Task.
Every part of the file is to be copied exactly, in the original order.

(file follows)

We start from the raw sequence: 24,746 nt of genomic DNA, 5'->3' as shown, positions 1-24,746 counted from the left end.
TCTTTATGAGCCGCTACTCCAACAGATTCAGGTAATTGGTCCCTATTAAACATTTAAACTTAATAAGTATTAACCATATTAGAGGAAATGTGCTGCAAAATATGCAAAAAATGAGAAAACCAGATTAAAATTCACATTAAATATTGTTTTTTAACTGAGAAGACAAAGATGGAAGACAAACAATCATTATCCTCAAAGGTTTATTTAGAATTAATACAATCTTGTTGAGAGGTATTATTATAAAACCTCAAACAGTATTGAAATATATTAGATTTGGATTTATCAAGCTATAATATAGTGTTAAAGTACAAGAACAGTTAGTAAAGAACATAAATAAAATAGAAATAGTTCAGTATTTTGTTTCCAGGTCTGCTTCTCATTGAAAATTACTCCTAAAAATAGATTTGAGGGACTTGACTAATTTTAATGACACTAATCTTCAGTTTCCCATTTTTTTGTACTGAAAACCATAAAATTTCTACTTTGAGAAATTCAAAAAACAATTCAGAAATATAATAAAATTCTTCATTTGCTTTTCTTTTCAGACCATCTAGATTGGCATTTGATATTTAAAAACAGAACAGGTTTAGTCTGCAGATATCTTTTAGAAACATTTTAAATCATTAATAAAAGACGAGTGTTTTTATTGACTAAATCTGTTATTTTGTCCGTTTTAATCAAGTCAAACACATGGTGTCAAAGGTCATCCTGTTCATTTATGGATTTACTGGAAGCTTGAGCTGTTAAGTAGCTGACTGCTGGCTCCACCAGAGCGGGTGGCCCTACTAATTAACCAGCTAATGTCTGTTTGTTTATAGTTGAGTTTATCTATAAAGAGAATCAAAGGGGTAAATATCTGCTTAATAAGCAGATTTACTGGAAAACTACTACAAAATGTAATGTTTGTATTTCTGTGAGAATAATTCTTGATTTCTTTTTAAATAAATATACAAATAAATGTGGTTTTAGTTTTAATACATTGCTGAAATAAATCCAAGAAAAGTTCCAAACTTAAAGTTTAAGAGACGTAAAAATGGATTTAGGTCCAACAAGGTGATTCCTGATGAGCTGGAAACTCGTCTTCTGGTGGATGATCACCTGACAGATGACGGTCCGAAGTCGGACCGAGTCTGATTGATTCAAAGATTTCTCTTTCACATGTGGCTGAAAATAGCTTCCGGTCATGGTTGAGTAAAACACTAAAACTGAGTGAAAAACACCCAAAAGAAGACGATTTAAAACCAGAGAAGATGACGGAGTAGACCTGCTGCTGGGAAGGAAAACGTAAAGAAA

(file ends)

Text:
We start from the raw sequence: 24,746 nt of genomic DNA, 5'->3' as shown, positions 1-24,746 counted from the left end.
TCTTTATGAGCCGCTACTCCAACAGATTCAGGTAATTGGTCCCTATTAAACATTTAAACTTAATAAGTATTAACCATATTAGAGGAAATGTGCTGCAAAATATGCAAAAAATGAGAAAACCAGATTAAAATTCACATTAAATATTGTTTTTTAACTGAGAAGACAAAGATGGAAGACAAACAATCATTATCCTCAAAGGTTTATTTAGAATTAATACAATCTTGTTGAGAGGTATTATTATAAAACCTCAAACAGTATTGAAATATATTAGATTTGGATTTATCAAGCTATAATATAGTGTTAAAGTACAAGAACAGTTAGTAAAGAACATAAATAAAATAGAAATAGTTCAGTATTTTGTTTCCAGGTCTGCTTCTCATTGAAAATTACTCCTAAAAATAGATTTGAGGGACTTGACTAATTTTAATGACACTAATCTTCAGTTTCCCATTTTTTTGTACTGAAAACCATAAAATTTCTACTTTGAGAAATTCAAAAAACAATTCAGAAATATAATAAAATTCTTCATTTGCTTTTCTTTTCAGACCATCTAGATTGGCATTTGATATTTAAAAACAGAACAGGTTTAGTCTGCAGATATCTTTTAGAAACATTTTAAATCATTAATAAAAGACGAGTGTTTTTATTGACTAAATCTGTTATTTTGTCCGTTTTAATCAAGTCAAACACATGGTGTCAAAGGTCATCCTGTTCATTTATGGATTTACTGGAAGCTTGAGCTGTTAAGTAGCTGACTGCTGGCTCCACCAGAGCGGGTGGCCCTACTAATTAACCAGCTAATGTCTGTTTGTTTATAGTTGAGTTTATCTATAAAGAGAATCAAAGGGGTAAATATCTGCTTAATAAGCAGATTTACTGGAAAACTACTACAAAATGTAATGTTTGTATTTCTGTGAGAATAATTCTTGATTTCTTTTTAAATAAATATACAAATAAATGTGGTTTTAGTTTTAATACATTGCTGAAATAAATCCAAGAAAAGTTCCAAACTTAAAGTTTAAGAGACGTAAAAATGGATTTAGGTCCAACAAGGTGATTCCTGATGAGCTGGAAACTCGTCTTCTGGTGGATGATCACCTGACAGATGACGGTCCGAAGTCGGACCGAGTCTGATTGATTCAAAGATTTCTCTTTCACATGTGGCTGAAAATAGCTTCCGGTCATGGTTGAGTAAAACACTAAAACTGAGTGAAAAACACCCAAAAGAAGACGATTTAAAACCAGAGAAGATGACGGAGTAGACCTGCTGCTGGGAAGGAAAACGTAAAGAAA